If you cut Buddy Guy open he would bleed blue.
His guitar-playing style was so visceral, so ferocious, that the blues had to be running through his veins. Guitarist giants such as Eric Clapton, Jimi Hendrix and Stevie Ray Vaughan cite him as an influence.
Buddy Guy is one of the titans of the blues, straddling traditional and modern forms, as well as musical generations.
He has worked with Muddy Waters, Little Walter and Howlin’ Wolf on one hand, and Eric Clapton, Stevie Ray Vaughan and the Rolling Stones on the other. There are few notable blues figures that Guy hasn’t brushed up against. He was even an influence on Jimi Hendrix.
The genre’s most electrifying guitarist, Guy has remained a vital and current musician, moving blues forward without losing sight of its roots. He is renowned for his raw, blistering vocals and high-voltage guitar playing. He plays a Fender Stratocaster, employing feedback, distortion and extreme string-bending. He spent much of the Sixties on the venerable Chess label and thereafter recorded for Vanguard, Atco, Silvertone and others. Guy attained great stature within blues circles over the course of three decades, but his career broke wide open in 1991 with the release of Damn Right, I’ve Got the Blues. This landmark release won him a Grammy and five W.C. Handy awards, and he recorded and toured prolifically in its wake.
Clapton has proclaimed Guy “by far without a doubt the best guitar player alive...He really changed the course of rock and roll blues.” Guy regards himself as a “caretaker of the blues.” Having learned from the likes of Waters, Otis Rush, Guitar Slim and Magic Sam, he explains, “I just take what they taught me and keep adding to it.”
George “Buddy” Guy was born in 1936 in Lettsworth, Louisiana. His earliest influences included T-Bone Walker, Lightnin’ Slim and Lightnin’ Hopkins—blues musicians who were all uniquely expressive stylists and showmen. Guy’s high-energy showmanship also owed a debt to Guitar Slim (a.k.a. Eddie Jones), of “The Things That I Used to Do” fame. As Guy stated in his autobiography, “I wanted to play like B.B. King but act like Guitar Slim.” Along the way, he developed his own style, typified by a fierce staccato attack and tense single-note solos.
He spent a year and a half playing with John “Big Poppa” Tilley’s band in Baton Rouge. After sending a tape to Chess Records, Guy headed to Chicago in 1958 to seek his fortune. He drew attention on the club circuit for his fiery fretwork and showmanship. With assistance from his friend and fellow bluesman, Magic Sam, Guy got signed to Cobra Records (releasing a few singles on its Artistic subsidiary). A year later Cobra folded and Guy—along with labelmates Willie Dixon and Otis Rush—moved to Chess, where he recorded from 1960 to 1967.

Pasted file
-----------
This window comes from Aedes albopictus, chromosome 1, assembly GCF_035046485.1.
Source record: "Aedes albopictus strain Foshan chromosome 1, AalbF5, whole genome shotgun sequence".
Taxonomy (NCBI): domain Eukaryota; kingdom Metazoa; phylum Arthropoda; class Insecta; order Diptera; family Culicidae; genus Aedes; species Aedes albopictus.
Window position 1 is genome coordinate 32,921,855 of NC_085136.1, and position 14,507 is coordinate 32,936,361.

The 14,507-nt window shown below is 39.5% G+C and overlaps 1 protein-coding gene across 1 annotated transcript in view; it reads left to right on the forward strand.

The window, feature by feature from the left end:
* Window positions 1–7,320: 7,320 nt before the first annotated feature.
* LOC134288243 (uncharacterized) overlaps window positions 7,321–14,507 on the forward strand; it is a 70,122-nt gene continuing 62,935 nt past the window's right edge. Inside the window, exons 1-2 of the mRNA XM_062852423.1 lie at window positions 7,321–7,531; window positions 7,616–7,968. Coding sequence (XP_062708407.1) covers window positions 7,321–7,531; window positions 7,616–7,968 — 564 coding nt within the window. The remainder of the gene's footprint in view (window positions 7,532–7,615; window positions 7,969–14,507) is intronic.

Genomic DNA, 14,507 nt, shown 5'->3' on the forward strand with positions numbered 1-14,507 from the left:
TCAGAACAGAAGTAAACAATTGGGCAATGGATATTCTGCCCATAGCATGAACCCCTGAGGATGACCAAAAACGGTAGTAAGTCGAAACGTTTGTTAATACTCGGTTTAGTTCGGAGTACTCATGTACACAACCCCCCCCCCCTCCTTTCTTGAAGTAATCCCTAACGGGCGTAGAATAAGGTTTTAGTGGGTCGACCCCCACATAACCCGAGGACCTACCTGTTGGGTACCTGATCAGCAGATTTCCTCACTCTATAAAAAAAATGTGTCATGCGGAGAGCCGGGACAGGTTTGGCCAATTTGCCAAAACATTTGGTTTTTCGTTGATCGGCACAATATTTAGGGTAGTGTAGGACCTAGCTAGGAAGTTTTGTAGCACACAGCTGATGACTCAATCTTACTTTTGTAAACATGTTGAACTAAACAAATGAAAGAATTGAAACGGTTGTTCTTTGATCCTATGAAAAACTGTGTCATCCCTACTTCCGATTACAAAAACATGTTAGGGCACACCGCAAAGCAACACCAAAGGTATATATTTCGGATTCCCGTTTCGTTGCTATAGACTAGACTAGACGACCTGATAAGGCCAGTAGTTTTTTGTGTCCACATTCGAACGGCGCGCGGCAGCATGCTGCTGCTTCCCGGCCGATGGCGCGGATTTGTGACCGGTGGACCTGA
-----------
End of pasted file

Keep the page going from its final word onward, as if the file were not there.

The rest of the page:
Guy’s Chess sides never won the recognition that accrued to some of his labelmates, but he scored a hit with “Stone Crazy,” his fourth single for the label. In an edited version (the original ran for seven minutes), it went to Number Twelve on the R&B charts in 1962. Another highlight of his Chess tenure was “When My Left Eye Jumps,” a menacing slow blues penned by Willie Dixon. While at Chess, Guy also served as an in-house guitarist, playing on sessions for Muddy Waters, Howlin’ Wolf, Little Walter, Koko Taylor and others. Notably, he performed on Koko Taylor’s “Wang Dang Doodle” and Howlin’ Wolf’s “Killing Floor.”
Taking notice of the evolving blues-rock scene in England, Guy left Chess in 1968 and moved to Vanguard Records, where he cut the classic albums A Man and the Blues (1968) and Hold That Plane (1972). In 1970 Buddy and the Juniors (recorded by a trio of Guy, harmonica player Junior Wells and pianist Junior Mance) was released on Blue Thumb Records. Guy’s partnership with Wells yielded the 1972 album Buddy Guy and Junior Wells Play the Blues. A spontaneous, tradition-minded blues set, it was produced by the impressive triumvirate of Eric Clapton, Ahmet Ertegun and Tom Dowd, and released on Atco Records. Rolling Stones bassist Bill Wyman produced and played on the Guy-Wells live album Drinkin’ TNT ‘n’ Smokin’ Dynamite, recorded in 1974.
Although he continued to perform, Guy’s recording career stalled somewhat in the Eighties. In 1989 he opened the blues club Legends in Chicago, which became a favorite hangout for blues musicians. Guy’s comeback began when he joined Eric Clapton onstage at London’s Royal Albert Hall during the guitarist’s multi-night run in 1990 and 1991. That exposure led to a new recording contract. Damn Right, I’ve Got the Blues was the first of many albums on the Silvertone label and ignited a full-blown renaissance that made Guy the preeminent blues guitarist of the Nineties. In fact, Damn Right, I’ve Got the Blues became that rarity: a blues album that sold well enough to earn a gold record (500,000 copies sold). The star-studded album included cameos by such acolytes as Eric Clapton, Jeff Beck and Mark Knopfler. Two years later, he released Feels Like Rain (1993), which included contributions from Bonnie Raitt, Travis Tritt and John Mayall. Later that same year, Guy received the prestigious Century Award “for distinguished artistic achievement” from Billboard magazine.
Well into his seventies, Guy is still going strong. Recent releases have included Sweet Tea (2001), an electric blues album recorded in Mississippi, and Blues Singer, a 2003 acoustic set in which Guy covers favorites by such peers as Skip James, Son House and John Lee Hooker.
Inductee: Buddy Guy (guitar, vocals; born July 30, 1936)